It’s rare for a restaurant to get a new lease on life. And in today’s exceedingly fickle (not to mention prohibitively expensive) industry, even decades of accrued customer sentimentality isn’t enough to keep the doors open. Which makes the story of Chumley’s especially unusual, as — after laying dormant post chimney collapse for over 10 years — the famed 20’s-era literary hub and stylish speakeasy is back in business; thanks to Sushi Nakazawa owner Alessandro Borgognone.
But this is no nostalgia project; instead of painstakingly recreating the smoky, octogenarian pub, Chumley’s 2.0 is very much a modern-day restaurant, helmed by former Atera chef, Victoria Blamey. And while it’s far from a dive, neither is it Sushi Nakazawa or Atera expensive, commanding $6-8 for beer (including a signature lager from Sixpoint) and $20 or under for hearty, casual eats like shepherd’s pie, fried chicken, fish and chips and an “86’d Burger” referencing the legend that the term “86’d” was actually coined at Chumley’s (the official entrance was on Barrow Street, with a clandestine exit on 86 Bedford Street, which patrons would use during Prohibition police raids).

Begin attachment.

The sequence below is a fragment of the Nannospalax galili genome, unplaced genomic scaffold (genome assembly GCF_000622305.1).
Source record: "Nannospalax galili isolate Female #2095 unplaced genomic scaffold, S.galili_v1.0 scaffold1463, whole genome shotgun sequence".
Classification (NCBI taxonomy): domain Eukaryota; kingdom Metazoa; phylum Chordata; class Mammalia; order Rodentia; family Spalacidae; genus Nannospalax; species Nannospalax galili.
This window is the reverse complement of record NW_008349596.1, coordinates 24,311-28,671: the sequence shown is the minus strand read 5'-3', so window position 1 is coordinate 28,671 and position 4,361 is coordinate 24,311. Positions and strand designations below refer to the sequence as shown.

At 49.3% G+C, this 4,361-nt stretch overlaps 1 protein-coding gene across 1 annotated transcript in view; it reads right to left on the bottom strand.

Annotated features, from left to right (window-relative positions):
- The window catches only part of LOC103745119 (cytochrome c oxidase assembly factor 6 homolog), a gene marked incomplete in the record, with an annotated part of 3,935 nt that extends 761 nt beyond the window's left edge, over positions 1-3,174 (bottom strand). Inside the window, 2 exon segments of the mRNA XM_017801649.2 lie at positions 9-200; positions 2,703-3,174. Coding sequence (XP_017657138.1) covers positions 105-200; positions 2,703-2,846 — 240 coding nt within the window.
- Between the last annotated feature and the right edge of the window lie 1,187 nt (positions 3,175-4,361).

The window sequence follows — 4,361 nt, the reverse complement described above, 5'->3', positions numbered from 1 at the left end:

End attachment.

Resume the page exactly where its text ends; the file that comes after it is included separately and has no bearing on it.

Décor wise, the atmospheric West Village space has been outfitted with a brand new bar, as well as leather banquettes, French oak tables and patterned wallpaper, although the antique book jackets that famously adorned the walls have been remounted, and there’s still no signage on the massive wooden door— a clever method for keeping tourists out and ushering savvy New Yorkers in.
The more things change, the more they stay the same.
86 Bedford St.